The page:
Similarly to the Proud Boys and ANTIFA, the ELF is devoid of a centralized leadership structure, or any real universal organization. They instead are a selection of independent cells who are self-sustaining and have their own internal networks and means of planning and logistics. The ideological strength of the ELF is the center of gravity that inspires organization and action.

Most of their activity was between 1995 and 2010. According to the US Department of Homeland Security (DHS), ELF (along with its animal rights oriented relative the Animal Liberation Front) conducted 54.8% of arsons and bombings associated with those movements during that time period. The peak of those events was in 2003, followed by a rather steep decline, minus some small spikes in activity between 2006 and 2010. Private homes of targets, vehicles, logging companies, and other issue-related businesses were the most common victims of ELF attacks. 

ELF attack methods are a case study in the direct-action nature of eco-terrorism and are the same model lesser-known groups use for their own activities. According to the FBI:

“The ELF advocates “monkeywrenching,” a euphemism for acts of sabotage and property destruction against industries and other entities perceived to be damaging to the natural environment. “Monkeywrenching” includes tree spiking, arson, sabotage of logging or construction equipment, and other types of property destruction.”

And, 

“The most destructive practice of the ALF/ELF is arson. The ALF/ELF members consistently use improvised incendiary devices equipped with crude but effective timing mechanisms. These incendiary devices are often constructed based upon instructions found on the ALF/ELF websites. The ALF/ELF criminal incidents often involve pre-activity surveillance and well-planned operations. Members are believed to engage in significant intelligence gathering against potential targets, including the review of industry/trade publications, photographic/video surveillance of potential targets, and posting details about potential targets on the internet.”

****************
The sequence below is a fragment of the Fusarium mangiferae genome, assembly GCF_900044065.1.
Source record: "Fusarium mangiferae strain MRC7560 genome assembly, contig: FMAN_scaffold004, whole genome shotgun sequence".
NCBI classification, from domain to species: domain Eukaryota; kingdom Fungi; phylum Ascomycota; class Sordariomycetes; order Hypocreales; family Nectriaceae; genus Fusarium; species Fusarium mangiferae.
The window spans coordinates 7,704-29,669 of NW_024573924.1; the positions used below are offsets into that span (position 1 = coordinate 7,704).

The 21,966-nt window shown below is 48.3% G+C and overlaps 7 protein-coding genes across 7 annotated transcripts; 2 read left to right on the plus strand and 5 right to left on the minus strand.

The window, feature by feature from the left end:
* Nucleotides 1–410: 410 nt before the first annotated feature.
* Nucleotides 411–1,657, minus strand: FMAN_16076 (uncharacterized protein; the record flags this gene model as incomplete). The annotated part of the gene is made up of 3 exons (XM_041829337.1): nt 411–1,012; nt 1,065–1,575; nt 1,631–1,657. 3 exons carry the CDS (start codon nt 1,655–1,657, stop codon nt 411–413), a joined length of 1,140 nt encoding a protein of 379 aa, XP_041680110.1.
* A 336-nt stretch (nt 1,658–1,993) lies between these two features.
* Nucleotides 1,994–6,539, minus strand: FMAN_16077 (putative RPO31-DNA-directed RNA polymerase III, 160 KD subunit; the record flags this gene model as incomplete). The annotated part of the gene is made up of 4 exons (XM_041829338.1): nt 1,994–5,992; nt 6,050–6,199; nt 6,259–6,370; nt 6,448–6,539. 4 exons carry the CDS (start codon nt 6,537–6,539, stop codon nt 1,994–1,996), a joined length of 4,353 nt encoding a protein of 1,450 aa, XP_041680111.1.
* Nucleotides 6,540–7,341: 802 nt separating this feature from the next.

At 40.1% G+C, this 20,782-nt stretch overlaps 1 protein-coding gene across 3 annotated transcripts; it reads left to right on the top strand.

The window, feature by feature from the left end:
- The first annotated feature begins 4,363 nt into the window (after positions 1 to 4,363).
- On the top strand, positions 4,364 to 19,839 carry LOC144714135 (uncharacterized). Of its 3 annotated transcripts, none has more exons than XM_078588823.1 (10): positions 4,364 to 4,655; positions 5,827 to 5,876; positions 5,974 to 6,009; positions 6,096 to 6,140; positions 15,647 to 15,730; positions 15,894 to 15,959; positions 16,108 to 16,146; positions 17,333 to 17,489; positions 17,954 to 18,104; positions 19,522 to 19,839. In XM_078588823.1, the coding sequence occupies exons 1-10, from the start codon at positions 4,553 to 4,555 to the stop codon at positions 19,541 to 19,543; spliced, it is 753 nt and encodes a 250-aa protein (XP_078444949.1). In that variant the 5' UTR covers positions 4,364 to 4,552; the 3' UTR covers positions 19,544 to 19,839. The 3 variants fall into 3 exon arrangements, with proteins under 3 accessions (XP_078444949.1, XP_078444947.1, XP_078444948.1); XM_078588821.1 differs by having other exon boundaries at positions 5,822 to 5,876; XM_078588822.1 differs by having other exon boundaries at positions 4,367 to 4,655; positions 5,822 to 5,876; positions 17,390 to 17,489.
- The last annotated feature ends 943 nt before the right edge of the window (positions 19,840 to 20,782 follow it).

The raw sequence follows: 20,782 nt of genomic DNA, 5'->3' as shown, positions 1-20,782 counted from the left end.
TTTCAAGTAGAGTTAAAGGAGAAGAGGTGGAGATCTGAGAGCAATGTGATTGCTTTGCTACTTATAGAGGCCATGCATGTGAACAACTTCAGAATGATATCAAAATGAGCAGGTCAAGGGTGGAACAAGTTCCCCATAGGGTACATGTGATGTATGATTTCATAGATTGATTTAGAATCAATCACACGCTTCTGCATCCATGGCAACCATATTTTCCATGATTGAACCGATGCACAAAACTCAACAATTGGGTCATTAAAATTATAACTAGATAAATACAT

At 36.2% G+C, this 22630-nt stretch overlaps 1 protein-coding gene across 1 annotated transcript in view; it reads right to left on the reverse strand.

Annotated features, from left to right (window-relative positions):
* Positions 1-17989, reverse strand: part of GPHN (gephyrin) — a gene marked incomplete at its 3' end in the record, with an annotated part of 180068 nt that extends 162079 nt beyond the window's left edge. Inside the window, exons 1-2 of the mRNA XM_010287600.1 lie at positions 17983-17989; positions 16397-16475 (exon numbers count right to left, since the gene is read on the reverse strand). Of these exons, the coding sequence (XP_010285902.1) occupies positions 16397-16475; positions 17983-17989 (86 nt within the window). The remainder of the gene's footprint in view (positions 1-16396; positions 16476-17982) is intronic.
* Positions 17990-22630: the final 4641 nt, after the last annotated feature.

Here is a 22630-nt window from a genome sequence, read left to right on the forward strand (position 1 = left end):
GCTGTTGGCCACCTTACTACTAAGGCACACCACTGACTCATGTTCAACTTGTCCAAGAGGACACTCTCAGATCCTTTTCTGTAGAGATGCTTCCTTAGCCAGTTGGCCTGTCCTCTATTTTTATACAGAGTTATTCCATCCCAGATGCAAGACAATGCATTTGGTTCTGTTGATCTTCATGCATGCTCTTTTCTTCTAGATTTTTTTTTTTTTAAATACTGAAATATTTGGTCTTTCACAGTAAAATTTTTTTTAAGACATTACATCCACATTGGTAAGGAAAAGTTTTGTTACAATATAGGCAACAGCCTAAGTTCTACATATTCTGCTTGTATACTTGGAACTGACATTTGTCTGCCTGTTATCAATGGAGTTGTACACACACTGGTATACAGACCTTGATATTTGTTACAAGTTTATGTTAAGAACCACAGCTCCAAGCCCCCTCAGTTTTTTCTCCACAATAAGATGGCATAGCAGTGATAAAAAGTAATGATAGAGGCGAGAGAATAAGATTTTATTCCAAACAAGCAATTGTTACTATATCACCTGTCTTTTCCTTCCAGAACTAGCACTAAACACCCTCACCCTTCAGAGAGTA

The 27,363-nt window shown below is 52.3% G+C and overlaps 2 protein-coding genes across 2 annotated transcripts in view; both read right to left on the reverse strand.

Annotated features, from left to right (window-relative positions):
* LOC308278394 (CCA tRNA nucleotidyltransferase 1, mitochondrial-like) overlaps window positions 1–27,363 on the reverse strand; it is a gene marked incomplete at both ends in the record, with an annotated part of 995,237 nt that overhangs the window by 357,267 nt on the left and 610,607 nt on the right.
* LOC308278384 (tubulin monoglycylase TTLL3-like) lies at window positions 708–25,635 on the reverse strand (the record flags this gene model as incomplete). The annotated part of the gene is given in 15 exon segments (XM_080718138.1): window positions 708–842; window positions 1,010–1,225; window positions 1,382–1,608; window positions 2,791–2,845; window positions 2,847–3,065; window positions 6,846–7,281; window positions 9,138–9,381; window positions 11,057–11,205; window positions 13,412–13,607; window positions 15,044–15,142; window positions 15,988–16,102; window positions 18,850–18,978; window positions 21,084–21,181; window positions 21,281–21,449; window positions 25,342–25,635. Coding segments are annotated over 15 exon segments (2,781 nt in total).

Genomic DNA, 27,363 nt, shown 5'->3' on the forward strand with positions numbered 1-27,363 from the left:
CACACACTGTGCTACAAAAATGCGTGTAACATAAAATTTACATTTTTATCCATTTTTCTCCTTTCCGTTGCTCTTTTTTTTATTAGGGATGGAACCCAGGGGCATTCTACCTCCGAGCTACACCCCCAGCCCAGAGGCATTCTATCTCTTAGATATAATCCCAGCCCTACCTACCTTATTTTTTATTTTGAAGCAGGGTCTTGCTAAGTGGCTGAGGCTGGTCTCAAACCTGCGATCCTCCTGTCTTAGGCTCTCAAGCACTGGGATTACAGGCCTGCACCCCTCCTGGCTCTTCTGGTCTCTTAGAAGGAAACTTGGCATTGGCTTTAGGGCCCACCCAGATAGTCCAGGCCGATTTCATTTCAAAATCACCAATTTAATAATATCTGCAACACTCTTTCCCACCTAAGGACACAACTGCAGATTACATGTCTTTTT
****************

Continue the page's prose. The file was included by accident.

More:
ELF activity is relatively unheard of in the current era. Not that they don’t exist, but the lack of any proper organization or structure, and lack of attacks, has essentially bookmarked them into recent history. 

Fringe extremists are of no shortage now, however, and some of the most unlikely ideological driven factions of the far right have adopted eco-terrorism and deep ecology, converging those ideas with racism and hate. 

Eco-terrorism + fascism = Eco-fascism 

Environmental causes and the aforementioned forefathers of eco-terrorism are left-wing oriented by nature. Interestingly enough, the far-right has incorporated deep ecology into their pre-existing ideological frameworks.